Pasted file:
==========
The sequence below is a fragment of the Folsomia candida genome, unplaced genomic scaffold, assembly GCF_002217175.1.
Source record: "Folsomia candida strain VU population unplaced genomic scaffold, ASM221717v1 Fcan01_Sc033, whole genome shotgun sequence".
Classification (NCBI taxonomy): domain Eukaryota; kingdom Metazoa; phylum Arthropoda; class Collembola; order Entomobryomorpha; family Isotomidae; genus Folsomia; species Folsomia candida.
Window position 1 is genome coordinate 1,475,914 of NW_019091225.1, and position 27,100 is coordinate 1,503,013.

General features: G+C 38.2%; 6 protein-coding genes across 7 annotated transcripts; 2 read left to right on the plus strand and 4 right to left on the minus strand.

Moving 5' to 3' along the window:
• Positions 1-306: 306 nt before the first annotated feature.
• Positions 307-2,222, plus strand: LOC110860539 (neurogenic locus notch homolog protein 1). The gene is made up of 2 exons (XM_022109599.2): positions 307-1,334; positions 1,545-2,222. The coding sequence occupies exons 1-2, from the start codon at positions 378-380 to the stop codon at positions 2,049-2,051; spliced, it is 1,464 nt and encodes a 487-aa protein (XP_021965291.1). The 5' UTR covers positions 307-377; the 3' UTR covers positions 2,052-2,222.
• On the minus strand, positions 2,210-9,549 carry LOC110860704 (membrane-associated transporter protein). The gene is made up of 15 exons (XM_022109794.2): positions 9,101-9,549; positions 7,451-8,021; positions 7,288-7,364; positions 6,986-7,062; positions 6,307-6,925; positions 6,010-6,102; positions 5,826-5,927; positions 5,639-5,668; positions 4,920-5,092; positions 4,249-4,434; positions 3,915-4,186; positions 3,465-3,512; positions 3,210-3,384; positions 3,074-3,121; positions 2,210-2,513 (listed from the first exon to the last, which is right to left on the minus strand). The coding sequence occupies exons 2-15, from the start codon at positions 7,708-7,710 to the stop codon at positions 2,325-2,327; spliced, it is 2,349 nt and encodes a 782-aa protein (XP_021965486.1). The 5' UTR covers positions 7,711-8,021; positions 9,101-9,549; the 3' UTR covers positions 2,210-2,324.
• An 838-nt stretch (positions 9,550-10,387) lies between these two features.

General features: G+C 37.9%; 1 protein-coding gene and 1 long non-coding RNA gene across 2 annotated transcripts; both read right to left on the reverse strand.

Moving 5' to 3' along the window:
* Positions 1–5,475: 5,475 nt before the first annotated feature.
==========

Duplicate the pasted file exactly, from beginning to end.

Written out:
The sequence below is a fragment of the Folsomia candida genome, unplaced genomic scaffold, assembly GCF_002217175.1.
Source record: "Folsomia candida strain VU population unplaced genomic scaffold, ASM221717v1 Fcan01_Sc033, whole genome shotgun sequence".
Classification (NCBI taxonomy): domain Eukaryota; kingdom Metazoa; phylum Arthropoda; class Collembola; order Entomobryomorpha; family Isotomidae; genus Folsomia; species Folsomia candida.
Window position 1 is genome coordinate 1,475,914 of NW_019091225.1, and position 27,100 is coordinate 1,503,013.

General features: G+C 38.2%; 6 protein-coding genes across 7 annotated transcripts; 2 read left to right on the plus strand and 4 right to left on the minus strand.

Moving 5' to 3' along the window:
• Positions 1-306: 306 nt before the first annotated feature.
• Positions 307-2,222, plus strand: LOC110860539 (neurogenic locus notch homolog protein 1). The gene is made up of 2 exons (XM_022109599.2): positions 307-1,334; positions 1,545-2,222. The coding sequence occupies exons 1-2, from the start codon at positions 378-380 to the stop codon at positions 2,049-2,051; spliced, it is 1,464 nt and encodes a 487-aa protein (XP_021965291.1). The 5' UTR covers positions 307-377; the 3' UTR covers positions 2,052-2,222.
• On the minus strand, positions 2,210-9,549 carry LOC110860704 (membrane-associated transporter protein). The gene is made up of 15 exons (XM_022109794.2): positions 9,101-9,549; positions 7,451-8,021; positions 7,288-7,364; positions 6,986-7,062; positions 6,307-6,925; positions 6,010-6,102; positions 5,826-5,927; positions 5,639-5,668; positions 4,920-5,092; positions 4,249-4,434; positions 3,915-4,186; positions 3,465-3,512; positions 3,210-3,384; positions 3,074-3,121; positions 2,210-2,513 (listed from the first exon to the last, which is right to left on the minus strand). The coding sequence occupies exons 2-15, from the start codon at positions 7,708-7,710 to the stop codon at positions 2,325-2,327; spliced, it is 2,349 nt and encodes a 782-aa protein (XP_021965486.1). The 5' UTR covers positions 7,711-8,021; positions 9,101-9,549; the 3' UTR covers positions 2,210-2,324.
• An 838-nt stretch (positions 9,550-10,387) lies between these two features.

General features: G+C 37.9%; 1 protein-coding gene and 1 long non-coding RNA gene across 2 annotated transcripts; both read right to left on the reverse strand.

Moving 5' to 3' along the window:
* Positions 1–5,475: 5,475 nt before the first annotated feature.